Tuesday, November 22, 2011

Documenting the Decline of Violence

Steven Pinker speaking to an audience at the Minneapolis Book Fair
Steven Pinker spends the first few chapters of The Better Angels of Our Nature proving that violence has declined, knowing that just about no one will believe him.

To accomplish this, he first forces the reader to realize just how violent our past was. It's hard to read parts of the book that describe torture or executions in detail, and to be reminded of just how common they were. Because Pinker is a linguist, he often gives examples of idioms that came from our violent past. Phrases don't get into common usage unless they were common activities, right? Think about the meaning of these phrases:
  • Burn at the stake
  • Hold his feet to the fire
  • Racked with pain
  • Drawn and quartered
  • Cut off your nose to spite your face
How often do we use those words without thinking about where they came from?

Even our hallowed belief in the violence of modern media is overshadowed: In a recent study of genres in children's entertainment, "Television programs have 4.8 violent scenes per hour; the nursery rhymes had 52.2" (page 21).

Government: Part of the Solution

Pre-state people were the most violent, with territorial defense and raids on neighboring people as a way of life. Pre-agricultural, pre-state people may have had healthier diets than their farming descendants, as Jared Diamond argues, but they were much more likely to die from violence instead.

Pinker emphasizes the importance of looking at the relative numbers of deaths from violence. In an absolute sense, the most deaths have occurred in the 20th century because there were so many more people then. But it's most important to look at a person's likelihood of dying a violent death at any point in time, so numbers such as the percentage or rate per 100,000 are a lot more meaningful. "If I were one of the people who were alive in a particular era," he asks, "what would be the chances that I would be a victim of violence?" (page 47).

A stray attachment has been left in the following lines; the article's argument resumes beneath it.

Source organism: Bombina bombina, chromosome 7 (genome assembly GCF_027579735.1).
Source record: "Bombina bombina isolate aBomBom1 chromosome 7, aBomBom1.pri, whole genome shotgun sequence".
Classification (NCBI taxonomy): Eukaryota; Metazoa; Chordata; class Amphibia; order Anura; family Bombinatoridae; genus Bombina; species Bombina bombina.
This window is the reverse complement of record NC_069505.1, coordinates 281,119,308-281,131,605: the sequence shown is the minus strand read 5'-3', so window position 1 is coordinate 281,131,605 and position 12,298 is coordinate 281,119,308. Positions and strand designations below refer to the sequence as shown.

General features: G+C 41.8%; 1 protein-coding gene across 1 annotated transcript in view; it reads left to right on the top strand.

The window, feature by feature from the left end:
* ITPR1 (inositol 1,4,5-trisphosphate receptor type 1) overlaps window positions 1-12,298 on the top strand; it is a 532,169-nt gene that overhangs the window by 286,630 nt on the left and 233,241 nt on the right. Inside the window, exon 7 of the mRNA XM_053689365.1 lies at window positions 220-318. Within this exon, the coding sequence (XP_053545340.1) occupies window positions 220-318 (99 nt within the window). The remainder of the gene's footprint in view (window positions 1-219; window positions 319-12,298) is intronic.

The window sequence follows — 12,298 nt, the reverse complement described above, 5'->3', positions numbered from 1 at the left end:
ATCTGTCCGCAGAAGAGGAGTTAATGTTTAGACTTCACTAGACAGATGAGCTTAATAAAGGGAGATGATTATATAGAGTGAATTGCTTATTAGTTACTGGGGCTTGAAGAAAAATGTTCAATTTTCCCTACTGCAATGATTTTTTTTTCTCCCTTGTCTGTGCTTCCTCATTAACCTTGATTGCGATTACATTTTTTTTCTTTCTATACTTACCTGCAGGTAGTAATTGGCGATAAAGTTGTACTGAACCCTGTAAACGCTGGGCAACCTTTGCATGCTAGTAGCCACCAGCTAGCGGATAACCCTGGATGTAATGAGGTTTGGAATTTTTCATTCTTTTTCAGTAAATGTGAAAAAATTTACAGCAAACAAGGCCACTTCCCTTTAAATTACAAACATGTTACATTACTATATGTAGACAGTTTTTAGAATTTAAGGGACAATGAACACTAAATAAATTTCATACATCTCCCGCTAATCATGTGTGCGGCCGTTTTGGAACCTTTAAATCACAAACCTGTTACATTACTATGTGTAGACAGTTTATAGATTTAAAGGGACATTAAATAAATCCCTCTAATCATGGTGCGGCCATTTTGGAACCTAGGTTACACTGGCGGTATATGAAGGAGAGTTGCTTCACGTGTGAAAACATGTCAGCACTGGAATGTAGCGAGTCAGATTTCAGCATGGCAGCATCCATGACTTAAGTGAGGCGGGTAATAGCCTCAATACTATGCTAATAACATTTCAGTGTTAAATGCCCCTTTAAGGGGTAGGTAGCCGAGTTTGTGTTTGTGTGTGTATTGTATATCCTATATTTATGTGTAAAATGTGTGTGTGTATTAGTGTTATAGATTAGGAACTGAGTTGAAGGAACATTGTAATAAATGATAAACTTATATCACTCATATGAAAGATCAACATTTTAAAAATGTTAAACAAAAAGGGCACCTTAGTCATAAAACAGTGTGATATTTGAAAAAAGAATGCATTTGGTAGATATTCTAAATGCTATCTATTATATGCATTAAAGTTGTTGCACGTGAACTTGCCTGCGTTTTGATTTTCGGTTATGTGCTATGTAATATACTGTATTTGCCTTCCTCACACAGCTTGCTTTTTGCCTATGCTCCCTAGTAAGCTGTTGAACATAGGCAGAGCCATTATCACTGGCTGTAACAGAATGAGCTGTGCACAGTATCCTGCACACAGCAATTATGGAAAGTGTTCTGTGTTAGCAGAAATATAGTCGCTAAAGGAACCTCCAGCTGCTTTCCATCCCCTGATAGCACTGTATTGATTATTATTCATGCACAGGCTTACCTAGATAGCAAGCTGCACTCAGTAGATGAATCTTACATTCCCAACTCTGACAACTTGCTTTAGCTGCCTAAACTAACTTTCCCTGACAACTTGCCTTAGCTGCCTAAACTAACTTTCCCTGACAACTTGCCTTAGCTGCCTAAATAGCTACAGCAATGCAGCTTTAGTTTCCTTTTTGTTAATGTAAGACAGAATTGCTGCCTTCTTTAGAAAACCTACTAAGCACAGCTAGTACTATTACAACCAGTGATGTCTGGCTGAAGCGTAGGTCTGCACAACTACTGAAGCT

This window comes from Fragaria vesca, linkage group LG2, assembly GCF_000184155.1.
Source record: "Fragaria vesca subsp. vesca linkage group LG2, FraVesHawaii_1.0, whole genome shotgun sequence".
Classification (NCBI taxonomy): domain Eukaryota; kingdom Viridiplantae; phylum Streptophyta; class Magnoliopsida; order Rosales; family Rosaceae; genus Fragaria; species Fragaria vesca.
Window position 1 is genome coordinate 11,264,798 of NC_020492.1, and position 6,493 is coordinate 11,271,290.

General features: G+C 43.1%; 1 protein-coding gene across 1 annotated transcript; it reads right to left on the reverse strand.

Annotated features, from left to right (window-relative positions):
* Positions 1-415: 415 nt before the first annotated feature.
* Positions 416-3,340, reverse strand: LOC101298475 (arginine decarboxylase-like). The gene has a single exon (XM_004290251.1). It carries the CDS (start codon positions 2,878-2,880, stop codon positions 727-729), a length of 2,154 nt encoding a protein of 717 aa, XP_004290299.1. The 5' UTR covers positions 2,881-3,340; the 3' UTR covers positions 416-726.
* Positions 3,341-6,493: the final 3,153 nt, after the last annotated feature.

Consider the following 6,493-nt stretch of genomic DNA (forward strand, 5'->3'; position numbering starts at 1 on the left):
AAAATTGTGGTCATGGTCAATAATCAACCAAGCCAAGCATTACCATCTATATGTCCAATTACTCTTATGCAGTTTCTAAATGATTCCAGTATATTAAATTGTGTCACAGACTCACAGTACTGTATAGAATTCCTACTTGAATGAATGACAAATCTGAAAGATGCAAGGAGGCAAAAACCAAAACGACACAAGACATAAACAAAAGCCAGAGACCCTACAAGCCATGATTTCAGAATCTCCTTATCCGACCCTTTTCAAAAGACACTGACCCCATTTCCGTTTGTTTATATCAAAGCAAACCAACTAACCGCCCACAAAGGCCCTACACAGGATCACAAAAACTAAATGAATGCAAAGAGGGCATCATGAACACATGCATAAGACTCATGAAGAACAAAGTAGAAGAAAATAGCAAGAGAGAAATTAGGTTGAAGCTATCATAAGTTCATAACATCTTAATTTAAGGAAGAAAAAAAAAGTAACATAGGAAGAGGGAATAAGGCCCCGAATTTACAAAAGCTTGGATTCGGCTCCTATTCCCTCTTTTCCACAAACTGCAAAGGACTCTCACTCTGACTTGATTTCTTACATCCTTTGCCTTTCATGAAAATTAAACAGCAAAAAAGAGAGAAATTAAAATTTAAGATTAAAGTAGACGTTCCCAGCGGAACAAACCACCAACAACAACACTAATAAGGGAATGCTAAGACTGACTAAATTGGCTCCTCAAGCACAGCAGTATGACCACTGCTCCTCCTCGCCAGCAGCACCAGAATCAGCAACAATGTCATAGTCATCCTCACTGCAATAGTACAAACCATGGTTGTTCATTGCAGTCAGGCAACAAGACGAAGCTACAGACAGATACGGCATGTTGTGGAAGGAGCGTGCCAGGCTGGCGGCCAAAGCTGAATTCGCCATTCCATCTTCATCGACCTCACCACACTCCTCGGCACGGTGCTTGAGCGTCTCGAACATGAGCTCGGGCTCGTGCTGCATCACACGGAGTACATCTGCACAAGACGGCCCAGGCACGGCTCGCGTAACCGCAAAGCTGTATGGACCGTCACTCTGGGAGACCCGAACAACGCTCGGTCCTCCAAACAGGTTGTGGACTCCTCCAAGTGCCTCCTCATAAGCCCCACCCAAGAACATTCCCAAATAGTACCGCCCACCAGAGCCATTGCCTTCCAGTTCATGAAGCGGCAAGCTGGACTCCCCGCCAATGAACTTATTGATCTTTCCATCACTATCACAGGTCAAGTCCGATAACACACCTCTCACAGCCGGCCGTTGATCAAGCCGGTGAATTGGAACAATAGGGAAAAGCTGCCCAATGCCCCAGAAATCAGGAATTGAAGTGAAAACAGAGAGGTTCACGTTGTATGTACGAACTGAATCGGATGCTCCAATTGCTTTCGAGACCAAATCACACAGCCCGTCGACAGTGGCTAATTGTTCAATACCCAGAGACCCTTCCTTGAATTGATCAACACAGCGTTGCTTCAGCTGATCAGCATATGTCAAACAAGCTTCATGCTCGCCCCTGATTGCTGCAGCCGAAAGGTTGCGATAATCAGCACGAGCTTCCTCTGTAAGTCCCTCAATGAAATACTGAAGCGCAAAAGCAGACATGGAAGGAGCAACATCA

Using data from ethnographers studying more recent stateless people plus the prehistoric skeleton record, Pinker comes up with stunning graphs showing the decline of violence after the creation of governments. One graph on page 49 gives a visual overview of the percentage of deaths in warfare. Here are some highlights:
  • The archaeological record of war deaths at two dozen prehistoric sites ranges from 60 percent to about 4 percent, with an average of about 15 percent
  • In eight recent hunter-gatherer societies, the percentage of war deaths ranges from 32 down to about 4, with an average of about 14
  • In 10 contemporary hunter-horticulturalist and other tribal groups, the range is 60 to 12 percent; the average is about 25 percent
  • In pre-Cort├ęs Mexico (before 1500 C.E.), under the Aztec and other governments, the rate was about 5 percent. Even comparing pre-Colombian remains of hunter-gatherers with city dwellers like the Inca, where both the time period and part of the world are held constant, the percentages are hunter-gatherers 13.4 percent vs city-dwellers 2.7 percent
  • The entire world in the 20th century (including the world wars, genocides, and everything else we believe makes our recent past the most violent of all time): the average is about 3 percent
  • The 21st century so far has worldwide percentages more like 3 one-hundredths of a percent (that's 0.0003)
The war deaths graph on page 53 shifts the rates from percentages of the dead to focus on the living, listing the rates per 100,000 people. Expressed that way, wars account for an average of 524 per 100,000 of nonstate peoples. It's much lower for states, even in the 20th century:
  • Germany: 144
  • Japan: 27
  • Russia: 135
  • United States: 3.7
Okay, so fewer people, relatively, are killed in wars and war-related violence. But what about homicide? There must be more homicide, right?

No.

Homicide rates per 100,000
  • Western Europe in 2000: 1 per 100,000
  • U.S. at its highest rates in the 1970s and 80s: 10 per 100,000
  • Detroit at its worst: 45 per 100,000
  • The Semai, called the "nonviolent people of Malaysia": 30 per 100,000